What is a Carbage Article?
In September, a “carbage” (carb garbage) article was published in The Lancet Public Health based on very inadequate data analysis, that made the headlines in less than 5 minutes around the world. I have written two previous blog articles about it. See how bad the science was in that paper here and see the ripple effects of such bad science here.
The headlines of that academic article suggested that the consumption of reduced carbohydrates is dangerous. Lots of news flashes followed and several generations of hard nutrition-science work were swept under the rug by those who benefit from industrial profits and those with conflicts of interests (including some of the original authors, who didn’t declare such conflicts of interests!). However, sensationalism is just about that: no one cares about truth and facts, only headlines. In fact, headlines were twisted to make it even more sensational, stopping just short of suggesting that you will die tomorrow if you don’t eat a slice of cake today.
Many scientists and lay people have decided to write about this bad article on their blogs, including me, as noted above. However loud our noises were, the sensationalism of news these days is impossible to out-compete. The creativity with which news media went after the lies and the force with which they pushed the statistical manipulated data as fact and how this was the most important news in this century, that it was impossible to compete with. However, there is always a way to counter and corner: one can write a correspondence or letter to the editor or commentary–depending on the academic journal–and just hope it gets accepted. Well mine did and so did several from other people I know.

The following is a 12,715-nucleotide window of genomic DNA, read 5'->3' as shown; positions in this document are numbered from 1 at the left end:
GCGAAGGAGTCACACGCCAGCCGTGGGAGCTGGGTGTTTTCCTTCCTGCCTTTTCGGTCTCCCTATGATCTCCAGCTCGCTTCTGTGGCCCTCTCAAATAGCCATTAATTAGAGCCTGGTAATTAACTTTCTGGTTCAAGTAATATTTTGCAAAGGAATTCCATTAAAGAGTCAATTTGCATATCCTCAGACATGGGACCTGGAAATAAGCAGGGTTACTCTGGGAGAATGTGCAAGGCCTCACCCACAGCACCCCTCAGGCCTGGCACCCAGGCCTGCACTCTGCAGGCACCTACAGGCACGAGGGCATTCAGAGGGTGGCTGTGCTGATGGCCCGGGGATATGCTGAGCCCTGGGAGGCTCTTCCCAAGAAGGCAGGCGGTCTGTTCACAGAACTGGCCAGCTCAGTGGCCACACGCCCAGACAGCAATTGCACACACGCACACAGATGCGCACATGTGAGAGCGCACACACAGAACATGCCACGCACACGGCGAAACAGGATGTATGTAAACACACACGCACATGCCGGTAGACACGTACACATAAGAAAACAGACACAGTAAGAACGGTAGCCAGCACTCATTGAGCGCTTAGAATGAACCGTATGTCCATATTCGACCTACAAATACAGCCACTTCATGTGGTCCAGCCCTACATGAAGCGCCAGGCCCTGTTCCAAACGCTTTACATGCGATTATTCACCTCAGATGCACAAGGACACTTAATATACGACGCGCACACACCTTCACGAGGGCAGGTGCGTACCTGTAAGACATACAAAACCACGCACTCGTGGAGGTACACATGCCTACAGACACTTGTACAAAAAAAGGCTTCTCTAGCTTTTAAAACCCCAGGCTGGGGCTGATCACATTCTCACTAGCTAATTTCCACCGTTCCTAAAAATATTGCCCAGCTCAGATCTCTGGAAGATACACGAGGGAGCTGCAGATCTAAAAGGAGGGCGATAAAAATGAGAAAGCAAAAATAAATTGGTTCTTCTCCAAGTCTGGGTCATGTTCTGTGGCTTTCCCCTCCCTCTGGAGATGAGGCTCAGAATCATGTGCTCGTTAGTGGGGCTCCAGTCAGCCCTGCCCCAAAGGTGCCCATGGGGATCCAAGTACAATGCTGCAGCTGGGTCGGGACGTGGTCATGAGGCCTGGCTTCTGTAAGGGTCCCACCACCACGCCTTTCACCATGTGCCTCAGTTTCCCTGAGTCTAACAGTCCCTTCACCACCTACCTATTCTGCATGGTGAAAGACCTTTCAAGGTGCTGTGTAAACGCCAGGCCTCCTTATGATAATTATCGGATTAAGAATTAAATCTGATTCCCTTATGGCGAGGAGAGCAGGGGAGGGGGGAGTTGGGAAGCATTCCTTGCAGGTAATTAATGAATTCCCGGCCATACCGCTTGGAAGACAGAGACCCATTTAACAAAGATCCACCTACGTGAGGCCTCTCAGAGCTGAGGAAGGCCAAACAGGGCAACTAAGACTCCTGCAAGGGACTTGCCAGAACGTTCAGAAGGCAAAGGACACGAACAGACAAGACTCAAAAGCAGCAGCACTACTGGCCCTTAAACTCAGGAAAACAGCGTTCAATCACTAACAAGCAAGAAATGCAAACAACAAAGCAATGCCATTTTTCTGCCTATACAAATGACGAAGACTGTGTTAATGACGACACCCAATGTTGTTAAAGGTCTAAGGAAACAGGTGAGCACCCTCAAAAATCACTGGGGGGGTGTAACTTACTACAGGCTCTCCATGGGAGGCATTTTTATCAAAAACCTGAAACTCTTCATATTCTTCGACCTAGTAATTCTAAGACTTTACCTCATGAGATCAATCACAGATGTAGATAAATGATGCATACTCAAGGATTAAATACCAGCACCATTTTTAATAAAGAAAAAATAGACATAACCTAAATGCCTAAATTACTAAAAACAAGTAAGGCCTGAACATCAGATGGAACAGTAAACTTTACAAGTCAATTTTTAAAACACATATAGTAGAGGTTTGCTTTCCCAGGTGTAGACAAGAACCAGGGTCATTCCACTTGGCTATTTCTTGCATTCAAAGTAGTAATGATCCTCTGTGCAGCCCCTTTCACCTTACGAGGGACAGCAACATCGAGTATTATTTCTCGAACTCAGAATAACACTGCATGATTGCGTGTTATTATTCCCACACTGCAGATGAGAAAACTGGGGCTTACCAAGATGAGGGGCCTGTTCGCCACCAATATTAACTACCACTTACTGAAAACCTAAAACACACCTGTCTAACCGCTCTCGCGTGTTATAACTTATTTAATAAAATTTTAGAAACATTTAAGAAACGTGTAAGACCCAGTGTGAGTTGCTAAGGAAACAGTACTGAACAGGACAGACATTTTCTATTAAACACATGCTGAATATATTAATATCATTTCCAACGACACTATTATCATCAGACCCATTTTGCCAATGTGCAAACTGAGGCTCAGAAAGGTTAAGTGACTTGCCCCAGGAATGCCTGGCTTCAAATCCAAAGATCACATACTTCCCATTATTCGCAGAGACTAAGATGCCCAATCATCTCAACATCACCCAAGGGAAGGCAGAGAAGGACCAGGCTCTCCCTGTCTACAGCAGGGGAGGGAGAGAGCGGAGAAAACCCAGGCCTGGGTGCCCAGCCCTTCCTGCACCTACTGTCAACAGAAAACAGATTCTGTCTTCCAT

By far the most powerful action we could take was to publish our correspondence in the same academic journal, dooming the carbage article by taking it into pieces. Mine published today together with several others–many from colleagues I work with on advancing real nutrition science.
Here is my correspondence, where I make several very strong points in extremely tight sentences. It had to be brief: 250 words and max 5 citations at original submission, which was later changed a tad by the peer reviewer (amazingly even the correspondences are peer reviewed). Since there is no way to link to the correspondence section as a whole (is that a Lancet error?), I am attaching a PDF that includes all correspondences and also the original article authors’ response to these correspondences here: 2018 11 05 LANCET PH reflections & reactions CONTRA SEIDELMANN &Authors’ reply
It is really worthy your time to read all correspondences. They are all excellent. You should also read the response from the authors, which I found shamefully pitiful. I personally think that The Lancet Public Health would do itself a great favor by retracting this article. It is a giant bleeding pimple on the reputation of a baby-journal whose parent is one of the best academic journals today, ranked among the top few.
Comments, as always, are welcome and are moderated for appropriateness.